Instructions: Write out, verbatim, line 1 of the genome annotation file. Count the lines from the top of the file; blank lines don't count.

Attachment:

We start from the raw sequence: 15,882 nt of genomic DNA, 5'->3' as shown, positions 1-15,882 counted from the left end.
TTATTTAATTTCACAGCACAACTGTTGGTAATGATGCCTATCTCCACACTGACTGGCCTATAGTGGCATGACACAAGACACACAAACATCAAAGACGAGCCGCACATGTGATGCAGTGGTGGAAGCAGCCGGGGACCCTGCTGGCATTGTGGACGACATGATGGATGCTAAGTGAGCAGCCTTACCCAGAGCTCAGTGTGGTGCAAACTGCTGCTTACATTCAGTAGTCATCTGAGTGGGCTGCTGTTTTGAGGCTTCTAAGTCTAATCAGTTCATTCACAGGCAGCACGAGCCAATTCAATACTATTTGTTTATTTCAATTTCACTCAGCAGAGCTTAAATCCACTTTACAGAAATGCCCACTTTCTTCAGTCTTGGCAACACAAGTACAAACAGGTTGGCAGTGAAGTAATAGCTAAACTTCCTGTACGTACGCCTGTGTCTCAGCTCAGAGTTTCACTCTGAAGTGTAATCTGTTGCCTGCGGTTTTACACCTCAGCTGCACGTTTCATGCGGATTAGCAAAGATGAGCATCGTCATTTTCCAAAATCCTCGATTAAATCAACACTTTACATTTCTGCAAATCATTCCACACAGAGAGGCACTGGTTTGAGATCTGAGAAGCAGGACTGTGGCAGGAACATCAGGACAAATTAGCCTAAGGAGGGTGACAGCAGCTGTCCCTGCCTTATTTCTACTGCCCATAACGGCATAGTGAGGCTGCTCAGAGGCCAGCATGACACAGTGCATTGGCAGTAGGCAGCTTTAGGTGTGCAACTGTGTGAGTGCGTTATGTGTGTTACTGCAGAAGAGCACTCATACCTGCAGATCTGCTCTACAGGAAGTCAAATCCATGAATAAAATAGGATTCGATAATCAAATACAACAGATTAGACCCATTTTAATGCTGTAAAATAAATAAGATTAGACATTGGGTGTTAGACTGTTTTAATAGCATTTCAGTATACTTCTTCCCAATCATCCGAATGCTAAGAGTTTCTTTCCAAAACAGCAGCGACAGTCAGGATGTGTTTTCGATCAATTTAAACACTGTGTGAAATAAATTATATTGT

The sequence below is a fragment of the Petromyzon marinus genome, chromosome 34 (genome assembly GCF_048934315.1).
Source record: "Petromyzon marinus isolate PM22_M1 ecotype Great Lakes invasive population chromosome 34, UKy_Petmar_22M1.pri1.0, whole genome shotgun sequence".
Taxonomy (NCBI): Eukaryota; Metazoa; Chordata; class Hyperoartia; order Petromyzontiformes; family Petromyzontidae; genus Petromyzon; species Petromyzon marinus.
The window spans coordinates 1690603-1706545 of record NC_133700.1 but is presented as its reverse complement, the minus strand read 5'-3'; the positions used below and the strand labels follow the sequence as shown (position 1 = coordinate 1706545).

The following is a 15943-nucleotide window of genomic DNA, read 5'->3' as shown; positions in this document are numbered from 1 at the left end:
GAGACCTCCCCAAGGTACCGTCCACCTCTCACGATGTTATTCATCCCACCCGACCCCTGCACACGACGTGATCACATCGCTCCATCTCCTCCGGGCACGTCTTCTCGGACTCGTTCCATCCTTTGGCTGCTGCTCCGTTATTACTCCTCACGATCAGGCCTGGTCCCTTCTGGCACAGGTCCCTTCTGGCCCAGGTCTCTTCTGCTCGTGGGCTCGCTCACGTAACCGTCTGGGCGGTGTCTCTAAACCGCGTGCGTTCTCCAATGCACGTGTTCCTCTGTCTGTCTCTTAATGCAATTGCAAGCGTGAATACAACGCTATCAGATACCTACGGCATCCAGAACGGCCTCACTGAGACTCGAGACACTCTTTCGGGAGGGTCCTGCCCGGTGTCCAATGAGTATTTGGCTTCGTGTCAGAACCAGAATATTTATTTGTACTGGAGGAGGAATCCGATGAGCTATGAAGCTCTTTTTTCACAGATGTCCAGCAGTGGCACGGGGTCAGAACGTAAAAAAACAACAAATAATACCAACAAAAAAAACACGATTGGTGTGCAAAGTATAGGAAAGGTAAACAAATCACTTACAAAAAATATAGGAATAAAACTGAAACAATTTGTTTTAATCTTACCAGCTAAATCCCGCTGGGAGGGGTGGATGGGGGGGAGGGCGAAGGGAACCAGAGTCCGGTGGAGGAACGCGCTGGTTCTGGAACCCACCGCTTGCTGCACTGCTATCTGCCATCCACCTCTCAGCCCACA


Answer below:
We start from the raw sequence: 15,882 nt of genomic DNA, 5'->3' as shown, positions 1-15,882 counted from the left end.